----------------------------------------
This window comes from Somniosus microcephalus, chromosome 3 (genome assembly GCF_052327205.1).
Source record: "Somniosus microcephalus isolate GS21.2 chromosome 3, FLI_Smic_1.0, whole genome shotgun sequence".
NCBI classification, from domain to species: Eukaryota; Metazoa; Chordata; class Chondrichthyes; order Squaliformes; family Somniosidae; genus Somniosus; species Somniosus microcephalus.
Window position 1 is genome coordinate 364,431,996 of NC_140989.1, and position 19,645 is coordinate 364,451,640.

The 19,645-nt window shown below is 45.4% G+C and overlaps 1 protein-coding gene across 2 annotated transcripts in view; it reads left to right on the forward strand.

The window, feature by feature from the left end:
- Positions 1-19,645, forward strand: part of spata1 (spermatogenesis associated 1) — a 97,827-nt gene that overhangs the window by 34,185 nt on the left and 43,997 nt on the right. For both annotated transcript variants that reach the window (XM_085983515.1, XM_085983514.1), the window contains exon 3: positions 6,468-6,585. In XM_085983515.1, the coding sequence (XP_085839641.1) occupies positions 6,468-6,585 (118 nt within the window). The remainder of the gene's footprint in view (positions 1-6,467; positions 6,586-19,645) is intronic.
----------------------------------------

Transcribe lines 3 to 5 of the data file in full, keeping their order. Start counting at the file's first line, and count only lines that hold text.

NCBI classification, from domain to species: Eukaryota; Metazoa; Chordata; class Chondrichthyes; order Squaliformes; family Somniosidae; genus Somniosus; species Somniosus microcephalus.
Window position 1 is genome coordinate 364,431,996 of NC_140989.1, and position 19,645 is coordinate 364,451,640.

The 19,645-nt window shown below is 45.4% G+C and overlaps 1 protein-coding gene across 2 annotated transcripts in view; it reads left to right on the forward strand.